[Royal Air Force - Middle East]. Report on flight from Baghdad to Egypt.

RAF 31st Wing Headquarters, Baghdad, 22. III. 1919.

Folio (210 x 340 mm). 4 pp. Typescript.


Lively report of an eventful flight taken by Sir Arnold Talbot Wilson (1884-1940), Civil Commissioner of Mesopotamia, aboard one of two RAF aircraft leaving Baghdad on 25 February 1919 bound for Cairo. Bad weather conditions and repeated engine trouble resulted in several emergency landings and delayed the journey, which Wilson eventually had to complete by train.

The first day of the trip involved heavy wind and a failing petrol pump causing the pilots Boyd, Nuttall and Lapraik to land and fix the pump near Tadmur before carrying on to Damascus, where they remained for three days of heavy rain. Upon continuing the journey on 28 February, one of the engines failed and the planes were forced to land in "difficult country". As repair seemed hopeless, Boyd decided to fly Wilson on to Ramleh and then return for Nuttall and Lapraik: "The taking off proved a difficult undertaking as the machine was firmly bogged, and the engine fall out would not move it. The Arabs however rendered enthusiastic assistance. About 200 of them surrounded the machine, and in spite of the fact that most of them pulled in different directions [...] after an hour's work and much shouting, succeeded in moving it to a comparatively firm piece of ground, from which it was possible to take off [...]".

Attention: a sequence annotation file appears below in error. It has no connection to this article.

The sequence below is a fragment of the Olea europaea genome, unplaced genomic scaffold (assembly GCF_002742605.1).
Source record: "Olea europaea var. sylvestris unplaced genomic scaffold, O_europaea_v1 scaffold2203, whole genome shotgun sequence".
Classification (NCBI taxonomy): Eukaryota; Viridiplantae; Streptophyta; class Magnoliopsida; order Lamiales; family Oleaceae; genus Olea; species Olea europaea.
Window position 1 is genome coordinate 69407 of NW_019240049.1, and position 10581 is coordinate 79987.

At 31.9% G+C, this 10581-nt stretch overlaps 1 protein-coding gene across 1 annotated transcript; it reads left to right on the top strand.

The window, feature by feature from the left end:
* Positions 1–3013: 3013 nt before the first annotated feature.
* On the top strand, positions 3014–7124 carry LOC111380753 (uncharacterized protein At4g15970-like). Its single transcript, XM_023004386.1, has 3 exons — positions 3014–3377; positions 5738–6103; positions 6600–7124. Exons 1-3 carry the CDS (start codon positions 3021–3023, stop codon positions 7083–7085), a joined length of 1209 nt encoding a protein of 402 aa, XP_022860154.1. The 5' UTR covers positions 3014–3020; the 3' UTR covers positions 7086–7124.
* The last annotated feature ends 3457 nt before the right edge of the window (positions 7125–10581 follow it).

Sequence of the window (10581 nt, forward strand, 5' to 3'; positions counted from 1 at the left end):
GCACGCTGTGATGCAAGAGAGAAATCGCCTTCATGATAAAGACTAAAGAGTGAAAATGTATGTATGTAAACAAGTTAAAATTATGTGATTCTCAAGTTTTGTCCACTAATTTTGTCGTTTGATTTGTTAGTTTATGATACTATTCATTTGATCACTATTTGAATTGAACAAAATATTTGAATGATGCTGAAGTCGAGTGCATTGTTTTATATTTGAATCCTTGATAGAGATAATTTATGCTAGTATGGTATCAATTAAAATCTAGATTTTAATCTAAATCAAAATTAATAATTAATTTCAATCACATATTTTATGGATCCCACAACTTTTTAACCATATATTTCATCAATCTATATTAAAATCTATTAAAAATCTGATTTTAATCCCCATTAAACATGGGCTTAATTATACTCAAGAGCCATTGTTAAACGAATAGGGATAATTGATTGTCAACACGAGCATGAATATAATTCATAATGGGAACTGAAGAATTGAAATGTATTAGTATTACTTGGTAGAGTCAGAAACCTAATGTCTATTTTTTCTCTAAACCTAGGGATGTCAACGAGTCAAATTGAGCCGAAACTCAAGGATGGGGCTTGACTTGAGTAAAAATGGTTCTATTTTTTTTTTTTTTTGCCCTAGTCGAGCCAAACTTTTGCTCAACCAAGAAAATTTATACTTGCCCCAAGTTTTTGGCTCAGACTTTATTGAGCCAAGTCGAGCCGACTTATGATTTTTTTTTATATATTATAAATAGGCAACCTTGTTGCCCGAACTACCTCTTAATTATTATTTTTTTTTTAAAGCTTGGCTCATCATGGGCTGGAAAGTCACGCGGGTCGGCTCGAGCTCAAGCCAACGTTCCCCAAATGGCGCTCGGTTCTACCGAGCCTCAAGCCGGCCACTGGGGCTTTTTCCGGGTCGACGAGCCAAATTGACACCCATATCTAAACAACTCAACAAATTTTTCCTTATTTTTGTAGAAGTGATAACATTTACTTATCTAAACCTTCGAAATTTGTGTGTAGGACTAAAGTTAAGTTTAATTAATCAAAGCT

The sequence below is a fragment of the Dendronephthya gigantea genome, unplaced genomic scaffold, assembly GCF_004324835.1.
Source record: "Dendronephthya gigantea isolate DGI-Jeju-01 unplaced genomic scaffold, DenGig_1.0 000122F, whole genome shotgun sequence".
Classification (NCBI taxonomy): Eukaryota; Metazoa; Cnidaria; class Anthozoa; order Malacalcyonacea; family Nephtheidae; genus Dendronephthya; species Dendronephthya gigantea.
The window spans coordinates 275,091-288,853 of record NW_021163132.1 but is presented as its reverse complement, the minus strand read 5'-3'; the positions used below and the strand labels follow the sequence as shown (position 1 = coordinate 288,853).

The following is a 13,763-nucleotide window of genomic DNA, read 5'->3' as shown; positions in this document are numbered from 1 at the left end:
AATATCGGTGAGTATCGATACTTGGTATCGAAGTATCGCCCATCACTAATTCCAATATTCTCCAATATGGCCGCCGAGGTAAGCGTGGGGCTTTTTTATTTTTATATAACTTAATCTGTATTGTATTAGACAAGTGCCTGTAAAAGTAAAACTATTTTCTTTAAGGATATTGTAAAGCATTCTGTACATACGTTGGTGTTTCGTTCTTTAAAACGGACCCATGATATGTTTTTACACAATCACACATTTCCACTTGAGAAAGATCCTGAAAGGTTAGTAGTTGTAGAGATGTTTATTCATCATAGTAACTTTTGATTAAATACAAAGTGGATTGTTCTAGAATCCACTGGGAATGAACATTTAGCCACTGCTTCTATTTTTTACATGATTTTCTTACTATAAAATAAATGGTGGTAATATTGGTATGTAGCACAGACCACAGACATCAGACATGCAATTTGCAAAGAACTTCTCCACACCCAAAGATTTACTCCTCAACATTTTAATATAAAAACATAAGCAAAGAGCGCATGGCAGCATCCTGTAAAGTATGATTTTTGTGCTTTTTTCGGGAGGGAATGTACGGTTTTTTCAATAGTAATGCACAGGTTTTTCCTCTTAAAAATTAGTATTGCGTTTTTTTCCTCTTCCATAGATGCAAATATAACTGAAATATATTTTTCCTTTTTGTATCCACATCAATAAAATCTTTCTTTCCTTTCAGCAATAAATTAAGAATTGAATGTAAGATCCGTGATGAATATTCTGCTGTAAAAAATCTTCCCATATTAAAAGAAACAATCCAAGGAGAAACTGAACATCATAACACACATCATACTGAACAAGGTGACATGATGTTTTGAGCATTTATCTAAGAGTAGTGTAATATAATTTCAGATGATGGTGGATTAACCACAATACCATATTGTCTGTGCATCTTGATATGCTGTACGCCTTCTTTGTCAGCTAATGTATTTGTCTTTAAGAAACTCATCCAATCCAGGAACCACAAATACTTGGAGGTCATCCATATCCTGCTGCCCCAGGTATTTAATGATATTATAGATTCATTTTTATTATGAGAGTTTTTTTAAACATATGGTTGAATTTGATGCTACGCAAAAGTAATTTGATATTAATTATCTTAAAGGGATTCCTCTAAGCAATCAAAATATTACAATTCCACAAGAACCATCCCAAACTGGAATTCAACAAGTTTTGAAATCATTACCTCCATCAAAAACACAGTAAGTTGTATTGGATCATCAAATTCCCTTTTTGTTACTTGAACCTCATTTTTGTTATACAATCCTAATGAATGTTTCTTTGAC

When the aircraft got hopelessely bogged again near Tulkarm, Wilson continued his journey by train. In the meantime, Nuttall and Lapraik, who "were hospitably entertained by the Arabs", succeeded in a makeshift repair of the first plane's engine and picked up Boyd. The return flight to Baghdad with two substitute aircraft proved much smoother, involving only minor repairs and no emergency landings off the runway. The 500 mile distance between Damascus and Baghdad was completed in a non-stop flight of 4 hours 10 minutes "which probably constitutes a World's Record".

Slightly dampstained near right margins; a little foxed and creased. Traces of a rusty paper pin. A rare survival.